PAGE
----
We are all beautiful and unique. What I’ve found is that once you begin to understand true self-love and self-acceptance, you become more beautiful as you let your guard down and you start to shine. You then become more attractive to others both in a physical sense and emotional sense. It doesn’t mater if you were born with erbs palsy or any other disability. You have the power to shine and to be yourself. If people can’t or won’t accept you for who you are then you don’t need those people in your life. You don’t need ayone else’s approval or compliments to make you feel beautiful. There is so much beauty in being a good person with good morals and someone who respects their own body, mind and spirit. If you interact with someone who is full of love and joy, you can fee that beauty. You can feel it in someone's passion of a hobby or a job. You can feel it in someone’s sense of humour. Let’s not turn into a world where we only see a human’s beauty by the clothes they wear and the figure they have. Have you ever paused to think that the photos you see are edited? How about the fake nails, hair products and make up? What is that person without all of that? The same as everyone else.
"I’d like to see a world where people are happy in their own skin, where people don’t judge, where people have learned to truly love themselves, as I believe that this will be a step closer to world peace."
What is love?
Love gets easily confused with lust and desire. Again, watching TV shows and movies make us think that love is having sex on the first date. It means that when you fall in love, it’s that moment when someone walks in the room and you just instantly know you are in love. The reality is that it just isn’t like that. I searched a long time to find my wife and soul mate. It turns out she was right in front of my eyes and I was too stupid to notice. She was one of my closest mates and I didn’t even realise. I won’t talk to much about love as I’ll save it for another article, however I do want to discuss self-love.
Self-love is often confused with ego. True self-love is knowing that you are a beautiful person despite what others think of you. It’s holding a deep sense of love in your heart for yourself. It’s not about looking in the mirror and thinking you’re “Gods gift.” It’s about being happy in your own skin, not worrying about acceptance from others. If you accept yourself for who you are, then you love yourself in the true sense of the meaning.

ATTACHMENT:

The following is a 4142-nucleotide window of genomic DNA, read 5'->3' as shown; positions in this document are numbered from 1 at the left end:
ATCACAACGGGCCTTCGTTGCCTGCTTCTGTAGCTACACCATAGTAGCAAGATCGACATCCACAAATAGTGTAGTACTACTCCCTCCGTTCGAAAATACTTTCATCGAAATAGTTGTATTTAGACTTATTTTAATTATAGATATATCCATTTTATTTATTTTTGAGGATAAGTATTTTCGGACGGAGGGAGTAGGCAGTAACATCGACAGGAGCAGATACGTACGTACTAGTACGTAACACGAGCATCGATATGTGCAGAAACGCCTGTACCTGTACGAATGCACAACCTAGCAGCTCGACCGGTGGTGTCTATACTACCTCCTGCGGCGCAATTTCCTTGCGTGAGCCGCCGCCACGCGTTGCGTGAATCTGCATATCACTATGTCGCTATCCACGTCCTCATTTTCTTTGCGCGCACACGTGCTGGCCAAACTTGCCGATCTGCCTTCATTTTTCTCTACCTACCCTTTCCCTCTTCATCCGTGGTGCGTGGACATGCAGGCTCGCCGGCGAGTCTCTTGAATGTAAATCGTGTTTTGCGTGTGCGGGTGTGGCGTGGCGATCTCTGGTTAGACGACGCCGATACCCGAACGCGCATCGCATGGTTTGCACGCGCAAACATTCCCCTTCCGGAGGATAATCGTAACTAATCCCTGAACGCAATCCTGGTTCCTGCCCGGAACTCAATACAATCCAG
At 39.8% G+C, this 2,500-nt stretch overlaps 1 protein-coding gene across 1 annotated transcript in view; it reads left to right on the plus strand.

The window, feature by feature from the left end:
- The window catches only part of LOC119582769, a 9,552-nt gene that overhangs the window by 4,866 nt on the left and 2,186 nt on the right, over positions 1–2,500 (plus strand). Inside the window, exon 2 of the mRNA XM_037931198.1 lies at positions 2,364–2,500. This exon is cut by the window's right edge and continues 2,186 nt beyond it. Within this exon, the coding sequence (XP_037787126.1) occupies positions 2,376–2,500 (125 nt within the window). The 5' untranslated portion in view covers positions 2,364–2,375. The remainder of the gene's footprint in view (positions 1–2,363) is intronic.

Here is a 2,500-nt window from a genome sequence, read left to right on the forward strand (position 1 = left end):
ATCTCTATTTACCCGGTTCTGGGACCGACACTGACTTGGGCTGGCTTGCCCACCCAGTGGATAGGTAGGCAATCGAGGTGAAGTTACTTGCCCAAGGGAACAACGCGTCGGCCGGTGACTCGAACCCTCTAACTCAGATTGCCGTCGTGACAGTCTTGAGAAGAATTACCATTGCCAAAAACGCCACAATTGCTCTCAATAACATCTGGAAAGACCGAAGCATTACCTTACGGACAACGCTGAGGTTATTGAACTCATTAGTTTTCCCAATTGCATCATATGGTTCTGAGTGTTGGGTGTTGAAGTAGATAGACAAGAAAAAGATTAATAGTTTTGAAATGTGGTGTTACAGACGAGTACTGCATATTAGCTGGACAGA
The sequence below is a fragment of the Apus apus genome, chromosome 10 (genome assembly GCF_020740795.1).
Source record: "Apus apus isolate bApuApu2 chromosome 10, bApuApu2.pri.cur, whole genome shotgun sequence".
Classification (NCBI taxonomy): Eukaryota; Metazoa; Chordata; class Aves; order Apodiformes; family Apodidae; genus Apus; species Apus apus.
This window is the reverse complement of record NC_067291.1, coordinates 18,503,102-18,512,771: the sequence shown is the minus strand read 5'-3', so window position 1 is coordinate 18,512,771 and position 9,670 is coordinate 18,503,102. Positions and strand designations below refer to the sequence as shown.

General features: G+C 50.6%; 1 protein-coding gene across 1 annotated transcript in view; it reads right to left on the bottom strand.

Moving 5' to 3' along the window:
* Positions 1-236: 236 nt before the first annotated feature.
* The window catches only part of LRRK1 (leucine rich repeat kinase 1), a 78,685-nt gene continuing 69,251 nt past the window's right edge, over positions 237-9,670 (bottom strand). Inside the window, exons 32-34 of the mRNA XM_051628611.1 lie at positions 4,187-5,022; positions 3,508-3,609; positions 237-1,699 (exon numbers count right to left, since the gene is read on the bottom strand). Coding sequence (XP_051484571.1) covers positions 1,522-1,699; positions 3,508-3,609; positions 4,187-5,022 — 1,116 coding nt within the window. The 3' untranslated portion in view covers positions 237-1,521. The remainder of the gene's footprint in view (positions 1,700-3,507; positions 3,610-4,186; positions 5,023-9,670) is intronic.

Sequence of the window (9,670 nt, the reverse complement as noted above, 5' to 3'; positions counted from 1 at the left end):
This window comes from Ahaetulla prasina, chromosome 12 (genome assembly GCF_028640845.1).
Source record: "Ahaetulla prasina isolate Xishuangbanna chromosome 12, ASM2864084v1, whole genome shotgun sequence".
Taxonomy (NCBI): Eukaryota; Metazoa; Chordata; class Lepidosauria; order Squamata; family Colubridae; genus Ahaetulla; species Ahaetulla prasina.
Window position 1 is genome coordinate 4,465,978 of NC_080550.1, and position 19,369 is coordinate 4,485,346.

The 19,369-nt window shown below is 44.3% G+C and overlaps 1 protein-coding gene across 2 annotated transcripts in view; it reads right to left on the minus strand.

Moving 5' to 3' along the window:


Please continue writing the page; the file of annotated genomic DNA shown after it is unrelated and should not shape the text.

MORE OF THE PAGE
Self-acceptance is also a very tricky thing to master, especially if you have a disability. I was born with Erb’s Palsy / Brachial Plexus Injury and at times it can be hard to accept. If I’m honest, I have accepted it. I just worry that others may think I’m different and that THEY won’t accept it. Why do I feel like this? It’s a pressure I feel, but can’t quite explain where it’s come from. I’m working very hard to eliminate this feeling, but it’s a slow process. I use mindfulness meditation to help me and I often go to sweat lodges to help shift these blocks. Everyone will have their way of dealing with it, but I think it’s very important to start the process sooner rather than later.
Where do we go from here?
People are on their own individual journeys. Who am I to tell them what to do? I’d like to see a world where people are happy in their own skin, where people don’t judge, where people have learned to truly love themselves, as I believe that this will be a step closer to world peace. If we eliminated ego and the struggle for power and acceptance from others, we would have no fear. There wouldn’t be any judgement and there wouldn’t be any fighting because everyone would feel so much love inside of them, there would be no need for negativity. We do have a long way to go, but I also feel that it’s getting closer. Ghandi was so right when he said “Be the change you want to see in the world.” We just need to listen…